So he has a backup plan – an inside man at Onitsuka who can keep tabs on Kitami. In a memo to his company, Phil announces that he’s “hired a spy.” He stresses that this is completely accepted in Japanese business culture. The spy is Fujimoto, the man whose bicycle he replaced.
A groundbreaking year for Phil Knight and Blue Ribbon.
Kitami visits in March, and Phil wants to wow him, make him fall in love with Oregon and Blue Ribbon. They drive him around the Pacific Northwest, feeding them salmon and wine.
But Kitami causes trouble. At First National Bank, he demands that they give Blue Ribbon more money, to everyone else’s chagrin. Then, at Blue Ribbon, he insults the company by saying doubling isn’t enough - sales should be tripling every year. He shoots down Phil’s Japanese trading company idea, fearing that these companies make investments only to research companies, learn their trade secrets, and compete directly with them.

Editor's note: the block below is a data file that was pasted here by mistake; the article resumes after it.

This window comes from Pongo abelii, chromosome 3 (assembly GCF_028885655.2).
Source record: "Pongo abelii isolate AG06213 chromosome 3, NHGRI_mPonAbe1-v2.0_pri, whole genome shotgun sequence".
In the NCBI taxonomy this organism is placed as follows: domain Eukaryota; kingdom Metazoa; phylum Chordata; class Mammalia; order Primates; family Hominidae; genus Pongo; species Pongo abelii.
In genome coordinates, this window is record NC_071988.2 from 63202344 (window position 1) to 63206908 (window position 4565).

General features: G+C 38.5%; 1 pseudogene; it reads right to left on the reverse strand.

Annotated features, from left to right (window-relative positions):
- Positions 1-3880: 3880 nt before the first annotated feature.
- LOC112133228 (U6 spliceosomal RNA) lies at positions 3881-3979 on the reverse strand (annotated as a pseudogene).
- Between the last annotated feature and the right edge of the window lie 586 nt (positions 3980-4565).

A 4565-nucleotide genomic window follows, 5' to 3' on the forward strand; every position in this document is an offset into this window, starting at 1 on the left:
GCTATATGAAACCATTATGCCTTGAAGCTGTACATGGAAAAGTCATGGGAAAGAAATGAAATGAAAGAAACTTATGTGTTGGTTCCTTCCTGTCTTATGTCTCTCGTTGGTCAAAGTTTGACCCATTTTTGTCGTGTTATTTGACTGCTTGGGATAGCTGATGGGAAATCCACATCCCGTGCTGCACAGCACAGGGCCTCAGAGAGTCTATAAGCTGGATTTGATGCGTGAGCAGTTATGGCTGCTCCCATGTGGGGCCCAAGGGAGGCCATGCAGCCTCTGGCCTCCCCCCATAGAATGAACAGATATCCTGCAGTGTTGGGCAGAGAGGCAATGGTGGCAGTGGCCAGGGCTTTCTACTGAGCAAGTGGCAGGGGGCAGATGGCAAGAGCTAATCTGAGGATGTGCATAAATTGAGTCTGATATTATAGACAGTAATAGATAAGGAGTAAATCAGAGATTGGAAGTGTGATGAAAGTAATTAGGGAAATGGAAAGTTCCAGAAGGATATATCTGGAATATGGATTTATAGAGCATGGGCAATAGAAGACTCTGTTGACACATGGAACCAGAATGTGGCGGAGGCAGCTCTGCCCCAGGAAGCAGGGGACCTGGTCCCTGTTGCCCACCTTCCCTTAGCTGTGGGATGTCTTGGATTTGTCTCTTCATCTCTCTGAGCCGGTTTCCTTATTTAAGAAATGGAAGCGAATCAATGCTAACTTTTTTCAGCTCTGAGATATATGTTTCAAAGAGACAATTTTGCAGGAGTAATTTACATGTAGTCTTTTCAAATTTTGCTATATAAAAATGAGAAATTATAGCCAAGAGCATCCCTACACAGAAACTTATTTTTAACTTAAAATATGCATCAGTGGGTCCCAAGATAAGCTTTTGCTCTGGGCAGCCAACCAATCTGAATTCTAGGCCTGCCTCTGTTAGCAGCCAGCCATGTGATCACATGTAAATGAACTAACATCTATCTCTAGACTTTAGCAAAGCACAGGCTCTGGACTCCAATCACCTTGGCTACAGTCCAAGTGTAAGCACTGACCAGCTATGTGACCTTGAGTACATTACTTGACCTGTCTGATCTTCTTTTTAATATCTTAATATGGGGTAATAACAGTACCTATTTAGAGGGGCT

While Kitami’s in the bathroom, Phil steals a folder from Kitami’s briefcase. Their suspicions are confirmed – it lists 18 athletic shoe distributors in the US, and appointments with half of them. Phil feels betrayed – they’d revolutionized Onitsuka, shown them how to make a better shoe, and now Onitsuka was planning to cut them out.
Kitami’s trip ends with dinner at Bowerman’s house. Penny, Phil’s wife, is driving Kitami. They get a flat tire on the road, and Kitami stays in the car and...
This is the year they announce Nike at the National Sporting Goods Association Show in Chicago. Right before this, Onitsuka publicly announces they’d acquired Blue Ribbon. This is a bluff to pressure them to sell.
For their debut, Phil wants to package shoes in bright orange boxes to stand out. When they receive the shoes, the boxes look great, but the shoes inside are terrible – they look cheap and shiny, and logos are crooked.